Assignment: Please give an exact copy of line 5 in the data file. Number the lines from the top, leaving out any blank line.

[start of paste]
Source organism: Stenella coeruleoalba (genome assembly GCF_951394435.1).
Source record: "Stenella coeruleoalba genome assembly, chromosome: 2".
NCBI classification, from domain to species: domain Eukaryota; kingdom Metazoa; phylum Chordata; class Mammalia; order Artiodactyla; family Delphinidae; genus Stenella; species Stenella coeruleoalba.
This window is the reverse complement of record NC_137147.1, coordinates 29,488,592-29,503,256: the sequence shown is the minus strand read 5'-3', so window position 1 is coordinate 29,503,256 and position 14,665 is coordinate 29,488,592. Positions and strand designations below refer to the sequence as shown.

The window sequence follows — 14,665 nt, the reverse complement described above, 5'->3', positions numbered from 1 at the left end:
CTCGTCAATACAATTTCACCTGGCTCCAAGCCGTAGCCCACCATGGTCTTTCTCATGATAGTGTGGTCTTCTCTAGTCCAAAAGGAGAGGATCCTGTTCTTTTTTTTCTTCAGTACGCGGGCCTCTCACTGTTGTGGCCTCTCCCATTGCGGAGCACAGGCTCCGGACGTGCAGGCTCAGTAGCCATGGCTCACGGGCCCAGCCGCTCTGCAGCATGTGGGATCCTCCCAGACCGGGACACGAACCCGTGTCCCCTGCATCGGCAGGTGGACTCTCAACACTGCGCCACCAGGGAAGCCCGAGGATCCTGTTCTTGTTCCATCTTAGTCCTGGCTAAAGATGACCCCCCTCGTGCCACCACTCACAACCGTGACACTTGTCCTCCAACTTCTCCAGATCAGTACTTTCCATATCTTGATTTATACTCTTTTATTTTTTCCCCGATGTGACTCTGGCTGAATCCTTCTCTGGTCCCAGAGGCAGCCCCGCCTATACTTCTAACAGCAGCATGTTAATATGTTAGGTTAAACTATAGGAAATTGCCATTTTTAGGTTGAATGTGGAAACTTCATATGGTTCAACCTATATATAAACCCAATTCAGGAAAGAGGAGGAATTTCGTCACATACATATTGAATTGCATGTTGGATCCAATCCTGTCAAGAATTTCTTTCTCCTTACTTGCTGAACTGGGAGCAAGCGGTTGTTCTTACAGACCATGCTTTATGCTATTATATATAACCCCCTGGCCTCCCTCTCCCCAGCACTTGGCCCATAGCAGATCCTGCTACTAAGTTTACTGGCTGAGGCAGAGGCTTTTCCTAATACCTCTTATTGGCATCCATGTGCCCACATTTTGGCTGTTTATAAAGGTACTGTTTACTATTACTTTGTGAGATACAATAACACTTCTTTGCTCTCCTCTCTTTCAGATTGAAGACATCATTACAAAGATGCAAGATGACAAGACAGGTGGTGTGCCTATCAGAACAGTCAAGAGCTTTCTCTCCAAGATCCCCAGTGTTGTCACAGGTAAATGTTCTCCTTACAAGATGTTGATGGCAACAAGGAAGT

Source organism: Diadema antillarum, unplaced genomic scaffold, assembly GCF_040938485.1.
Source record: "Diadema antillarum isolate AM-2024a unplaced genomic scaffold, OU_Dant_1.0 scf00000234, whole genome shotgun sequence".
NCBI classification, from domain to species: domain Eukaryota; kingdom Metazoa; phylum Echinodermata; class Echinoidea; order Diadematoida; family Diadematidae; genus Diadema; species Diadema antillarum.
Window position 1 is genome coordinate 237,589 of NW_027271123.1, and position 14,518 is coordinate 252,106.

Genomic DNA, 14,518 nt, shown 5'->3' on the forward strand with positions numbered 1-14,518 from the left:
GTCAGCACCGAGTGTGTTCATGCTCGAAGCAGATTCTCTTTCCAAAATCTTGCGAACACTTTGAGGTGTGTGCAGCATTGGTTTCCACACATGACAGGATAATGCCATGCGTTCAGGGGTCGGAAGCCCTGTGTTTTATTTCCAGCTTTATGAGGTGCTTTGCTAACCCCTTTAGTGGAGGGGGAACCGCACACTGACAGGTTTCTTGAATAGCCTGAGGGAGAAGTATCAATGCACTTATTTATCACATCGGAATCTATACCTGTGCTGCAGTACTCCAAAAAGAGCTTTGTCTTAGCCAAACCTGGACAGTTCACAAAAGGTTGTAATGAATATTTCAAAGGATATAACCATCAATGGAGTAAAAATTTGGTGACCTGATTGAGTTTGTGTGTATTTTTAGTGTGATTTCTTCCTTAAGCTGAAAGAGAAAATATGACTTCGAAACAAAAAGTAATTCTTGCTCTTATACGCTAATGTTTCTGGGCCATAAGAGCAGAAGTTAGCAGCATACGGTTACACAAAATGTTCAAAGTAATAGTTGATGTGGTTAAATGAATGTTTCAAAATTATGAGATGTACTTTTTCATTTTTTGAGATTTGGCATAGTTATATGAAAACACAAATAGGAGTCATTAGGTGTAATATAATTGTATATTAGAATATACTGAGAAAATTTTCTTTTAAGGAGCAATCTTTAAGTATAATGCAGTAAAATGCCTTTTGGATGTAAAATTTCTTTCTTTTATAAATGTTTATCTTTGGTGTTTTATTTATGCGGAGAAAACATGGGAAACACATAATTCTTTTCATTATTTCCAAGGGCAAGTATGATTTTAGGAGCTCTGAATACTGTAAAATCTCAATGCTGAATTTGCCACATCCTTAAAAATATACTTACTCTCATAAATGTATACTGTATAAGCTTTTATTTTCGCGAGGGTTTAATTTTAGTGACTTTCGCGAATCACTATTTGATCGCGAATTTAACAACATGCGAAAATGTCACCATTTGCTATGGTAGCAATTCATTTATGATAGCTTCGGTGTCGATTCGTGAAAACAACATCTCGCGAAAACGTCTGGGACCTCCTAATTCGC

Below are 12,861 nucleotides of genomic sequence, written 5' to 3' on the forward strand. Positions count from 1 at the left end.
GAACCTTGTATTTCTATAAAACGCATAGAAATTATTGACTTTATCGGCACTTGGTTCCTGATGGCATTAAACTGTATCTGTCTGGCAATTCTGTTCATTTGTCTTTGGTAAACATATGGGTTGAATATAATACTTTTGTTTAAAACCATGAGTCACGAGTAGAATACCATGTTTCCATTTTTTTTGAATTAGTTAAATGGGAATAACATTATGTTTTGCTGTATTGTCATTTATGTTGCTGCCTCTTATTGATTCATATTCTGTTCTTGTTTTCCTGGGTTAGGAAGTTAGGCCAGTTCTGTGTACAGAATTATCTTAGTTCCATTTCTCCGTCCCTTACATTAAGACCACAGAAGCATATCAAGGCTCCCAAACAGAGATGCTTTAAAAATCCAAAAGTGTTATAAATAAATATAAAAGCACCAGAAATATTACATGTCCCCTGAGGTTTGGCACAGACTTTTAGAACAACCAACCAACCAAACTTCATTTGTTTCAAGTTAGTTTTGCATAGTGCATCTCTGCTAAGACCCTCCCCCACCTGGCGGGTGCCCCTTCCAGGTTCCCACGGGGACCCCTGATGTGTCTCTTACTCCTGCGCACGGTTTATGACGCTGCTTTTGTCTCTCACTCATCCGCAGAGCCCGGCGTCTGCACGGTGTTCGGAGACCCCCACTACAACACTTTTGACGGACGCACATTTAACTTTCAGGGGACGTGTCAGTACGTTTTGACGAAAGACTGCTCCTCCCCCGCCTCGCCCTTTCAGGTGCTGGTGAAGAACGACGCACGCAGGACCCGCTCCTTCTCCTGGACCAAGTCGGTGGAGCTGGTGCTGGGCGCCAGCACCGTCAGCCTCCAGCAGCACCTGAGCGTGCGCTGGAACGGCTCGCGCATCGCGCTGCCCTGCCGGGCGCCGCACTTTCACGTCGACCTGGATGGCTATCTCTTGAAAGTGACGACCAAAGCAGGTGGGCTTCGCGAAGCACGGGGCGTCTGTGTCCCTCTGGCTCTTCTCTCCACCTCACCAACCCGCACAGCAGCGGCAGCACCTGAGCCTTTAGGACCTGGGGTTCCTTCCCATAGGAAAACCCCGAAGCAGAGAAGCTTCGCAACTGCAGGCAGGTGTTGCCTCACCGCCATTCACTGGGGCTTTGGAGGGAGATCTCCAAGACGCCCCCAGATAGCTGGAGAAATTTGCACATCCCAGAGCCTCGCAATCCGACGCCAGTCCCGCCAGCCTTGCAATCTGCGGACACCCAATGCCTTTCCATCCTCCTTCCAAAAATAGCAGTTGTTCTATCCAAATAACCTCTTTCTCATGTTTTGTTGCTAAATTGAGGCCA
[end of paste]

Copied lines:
The window sequence follows — 14,665 nt, the reverse complement described above, 5'->3', positions numbered from 1 at the left end: